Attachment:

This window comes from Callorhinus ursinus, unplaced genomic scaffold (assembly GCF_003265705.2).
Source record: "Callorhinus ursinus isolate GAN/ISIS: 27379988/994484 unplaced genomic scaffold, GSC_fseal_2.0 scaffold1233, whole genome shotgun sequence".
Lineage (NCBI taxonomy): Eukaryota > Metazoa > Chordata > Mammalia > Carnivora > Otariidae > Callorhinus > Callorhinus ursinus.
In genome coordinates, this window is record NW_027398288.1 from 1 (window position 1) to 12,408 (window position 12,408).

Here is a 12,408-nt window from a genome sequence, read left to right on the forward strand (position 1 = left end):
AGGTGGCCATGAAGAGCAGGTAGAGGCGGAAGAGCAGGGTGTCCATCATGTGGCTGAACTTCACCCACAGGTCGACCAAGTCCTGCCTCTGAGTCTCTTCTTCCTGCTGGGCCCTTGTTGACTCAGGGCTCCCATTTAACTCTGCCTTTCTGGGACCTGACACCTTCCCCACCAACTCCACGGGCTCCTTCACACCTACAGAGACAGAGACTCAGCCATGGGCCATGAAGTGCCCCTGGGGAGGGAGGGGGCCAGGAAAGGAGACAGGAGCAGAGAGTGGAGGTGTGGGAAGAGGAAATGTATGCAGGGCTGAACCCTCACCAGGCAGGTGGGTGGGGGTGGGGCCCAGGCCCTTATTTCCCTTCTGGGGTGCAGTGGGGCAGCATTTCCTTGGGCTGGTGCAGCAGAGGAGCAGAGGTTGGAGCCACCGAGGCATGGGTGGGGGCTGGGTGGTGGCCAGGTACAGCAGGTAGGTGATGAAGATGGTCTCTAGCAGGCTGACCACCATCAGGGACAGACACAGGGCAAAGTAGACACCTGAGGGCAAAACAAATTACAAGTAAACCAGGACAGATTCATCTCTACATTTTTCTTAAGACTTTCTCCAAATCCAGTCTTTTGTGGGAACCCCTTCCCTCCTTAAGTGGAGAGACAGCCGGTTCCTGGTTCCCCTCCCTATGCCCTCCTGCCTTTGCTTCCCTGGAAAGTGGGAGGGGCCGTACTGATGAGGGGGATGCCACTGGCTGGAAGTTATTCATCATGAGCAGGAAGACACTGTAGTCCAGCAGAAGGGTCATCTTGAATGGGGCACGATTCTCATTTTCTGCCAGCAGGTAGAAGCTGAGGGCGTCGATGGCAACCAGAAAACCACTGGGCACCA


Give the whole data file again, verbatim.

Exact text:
This window comes from Callorhinus ursinus, unplaced genomic scaffold (assembly GCF_003265705.2).
Source record: "Callorhinus ursinus isolate GAN/ISIS: 27379988/994484 unplaced genomic scaffold, GSC_fseal_2.0 scaffold1233, whole genome shotgun sequence".
Lineage (NCBI taxonomy): Eukaryota > Metazoa > Chordata > Mammalia > Carnivora > Otariidae > Callorhinus > Callorhinus ursinus.
In genome coordinates, this window is record NW_027398288.1 from 1 (window position 1) to 12,408 (window position 12,408).

Here is a 12,408-nt window from a genome sequence, read left to right on the forward strand (position 1 = left end):
AGGTGGCCATGAAGAGCAGGTAGAGGCGGAAGAGCAGGGTGTCCATCATGTGGCTGAACTTCACCCACAGGTCGACCAAGTCCTGCCTCTGAGTCTCTTCTTCCTGCTGGGCCCTTGTTGACTCAGGGCTCCCATTTAACTCTGCCTTTCTGGGACCTGACACCTTCCCCACCAACTCCACGGGCTCCTTCACACCTACAGAGACAGAGACTCAGCCATGGGCCATGAAGTGCCCCTGGGGAGGGAGGGGGCCAGGAAAGGAGACAGGAGCAGAGAGTGGAGGTGTGGGAAGAGGAAATGTATGCAGGGCTGAACCCTCACCAGGCAGGTGGGTGGGGGTGGGGCCCAGGCCCTTATTTCCCTTCTGGGGTGCAGTGGGGCAGCATTTCCTTGGGCTGGTGCAGCAGAGGAGCAGAGGTTGGAGCCACCGAGGCATGGGTGGGGGCTGGGTGGTGGCCAGGTACAGCAGGTAGGTGATGAAGATGGTCTCTAGCAGGCTGACCACCATCAGGGACAGACACAGGGCAAAGTAGACACCTGAGGGCAAAACAAATTACAAGTAAACCAGGACAGATTCATCTCTACATTTTTCTTAAGACTTTCTCCAAATCCAGTCTTTTGTGGGAACCCCTTCCCTCCTTAAGTGGAGAGACAGCCGGTTCCTGGTTCCCCTCCCTATGCCCTCCTGCCTTTGCTTCCCTGGAAAGTGGGAGGGGCCGTACTGATGAGGGGGATGCCACTGGCTGGAAGTTATTCATCATGAGCAGGAAGACACTGTAGTCCAGCAGAAGGGTCATCTTGAATGGGGCACGATTCTCATTTTCTGCCAGCAGGTAGAAGCTGAGGGCGTCGATGGCAACCAGAAAACCACTGGGCACCA